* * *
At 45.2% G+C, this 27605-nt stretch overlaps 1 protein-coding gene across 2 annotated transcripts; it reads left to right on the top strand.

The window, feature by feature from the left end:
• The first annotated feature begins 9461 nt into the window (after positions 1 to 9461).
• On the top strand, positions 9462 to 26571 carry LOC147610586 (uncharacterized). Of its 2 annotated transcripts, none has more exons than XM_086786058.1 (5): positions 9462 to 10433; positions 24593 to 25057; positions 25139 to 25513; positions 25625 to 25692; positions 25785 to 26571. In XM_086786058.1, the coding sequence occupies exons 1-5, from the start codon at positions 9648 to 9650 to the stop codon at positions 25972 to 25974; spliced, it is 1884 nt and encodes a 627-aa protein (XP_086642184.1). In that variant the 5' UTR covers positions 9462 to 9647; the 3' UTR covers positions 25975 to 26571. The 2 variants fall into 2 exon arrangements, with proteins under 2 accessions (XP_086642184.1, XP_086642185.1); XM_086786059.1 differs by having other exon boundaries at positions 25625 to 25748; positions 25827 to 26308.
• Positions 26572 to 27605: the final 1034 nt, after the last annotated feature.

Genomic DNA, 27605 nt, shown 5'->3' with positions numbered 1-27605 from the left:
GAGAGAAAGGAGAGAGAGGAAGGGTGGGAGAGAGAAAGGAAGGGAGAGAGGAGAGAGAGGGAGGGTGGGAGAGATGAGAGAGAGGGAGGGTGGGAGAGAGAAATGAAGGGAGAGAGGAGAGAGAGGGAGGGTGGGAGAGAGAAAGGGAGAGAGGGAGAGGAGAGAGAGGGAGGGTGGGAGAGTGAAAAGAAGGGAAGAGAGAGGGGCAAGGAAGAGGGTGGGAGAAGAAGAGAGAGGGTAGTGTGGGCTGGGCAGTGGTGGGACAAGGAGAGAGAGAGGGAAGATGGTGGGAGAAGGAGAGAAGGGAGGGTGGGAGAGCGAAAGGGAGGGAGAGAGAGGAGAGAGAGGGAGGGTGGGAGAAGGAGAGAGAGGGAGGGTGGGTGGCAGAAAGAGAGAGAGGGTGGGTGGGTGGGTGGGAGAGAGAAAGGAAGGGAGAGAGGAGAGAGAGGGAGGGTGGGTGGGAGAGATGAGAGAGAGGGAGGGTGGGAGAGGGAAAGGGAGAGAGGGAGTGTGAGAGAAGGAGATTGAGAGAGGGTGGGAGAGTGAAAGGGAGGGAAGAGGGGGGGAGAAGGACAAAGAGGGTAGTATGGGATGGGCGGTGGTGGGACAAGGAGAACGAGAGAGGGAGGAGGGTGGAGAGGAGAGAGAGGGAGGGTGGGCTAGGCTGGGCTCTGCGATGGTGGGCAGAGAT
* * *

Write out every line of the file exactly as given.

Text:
At 45.2% G+C, this 27605-nt stretch overlaps 1 protein-coding gene across 2 annotated transcripts; it reads left to right on the top strand.

The window, feature by feature from the left end:
• The first annotated feature begins 9461 nt into the window (after positions 1 to 9461).
• On the top strand, positions 9462 to 26571 carry LOC147610586 (uncharacterized). Of its 2 annotated transcripts, none has more exons than XM_086786058.1 (5): positions 9462 to 10433; positions 24593 to 25057; positions 25139 to 25513; positions 25625 to 25692; positions 25785 to 26571. In XM_086786058.1, the coding sequence occupies exons 1-5, from the start codon at positions 9648 to 9650 to the stop codon at positions 25972 to 25974; spliced, it is 1884 nt and encodes a 627-aa protein (XP_086642184.1). In that variant the 5' UTR covers positions 9462 to 9647; the 3' UTR covers positions 25975 to 26571. The 2 variants fall into 2 exon arrangements, with proteins under 2 accessions (XP_086642184.1, XP_086642185.1); XM_086786059.1 differs by having other exon boundaries at positions 25625 to 25748; positions 25827 to 26308.
• Positions 26572 to 27605: the final 1034 nt, after the last annotated feature.

Genomic DNA, 27605 nt, shown 5'->3' with positions numbered 1-27605 from the left:
GAGAGAAAGGAGAGAGAGGAAGGGTGGGAGAGAGAAAGGAAGGGAGAGAGGAGAGAGAGGGAGGGTGGGAGAGATGAGAGAGAGGGAGGGTGGGAGAGAGAAATGAAGGGAGAGAGGAGAGAGAGGGAGGGTGGGAGAGAGAAAGGGAGAGAGGGAGAGGAGAGAGAGGGAGGGTGGGAGAGTGAAAAGAAGGGAAGAGAGAGGGGCAAGGAAGAGGGTGGGAGAAGAAGAGAGAGGGTAGTGTGGGCTGGGCAGTGGTGGGACAAGGAGAGAGAGAGGGAAGATGGTGGGAGAAGGAGAGAAGGGAGGGTGGGAGAGCGAAAGGGAGGGAGAGAGAGGAGAGAGAGGGAGGGTGGGAGAAGGAGAGAGAGGGAGGGTGGGTGGCAGAAAGAGAGAGAGGGTGGGTGGGTGGGTGGGAGAGAGAAAGGAAGGGAGAGAGGAGAGAGAGGGAGGGTGGGTGGGAGAGATGAGAGAGAGGGAGGGTGGGAGAGGGAAAGGGAGAGAGGGAGTGTGAGAGAAGGAGATTGAGAGAGGGTGGGAGAGTGAAAGGGAGGGAAGAGGGGGGGAGAAGGACAAAGAGGGTAGTATGGGATGGGCGGTGGTGGGACAAGGAGAACGAGAGAGGGAGGAGGGTGGAGAGGAGAGAGAGGGAGGGTGGGCTAGGCTGGGCTCTGCGATGGTGGGCAGAGAT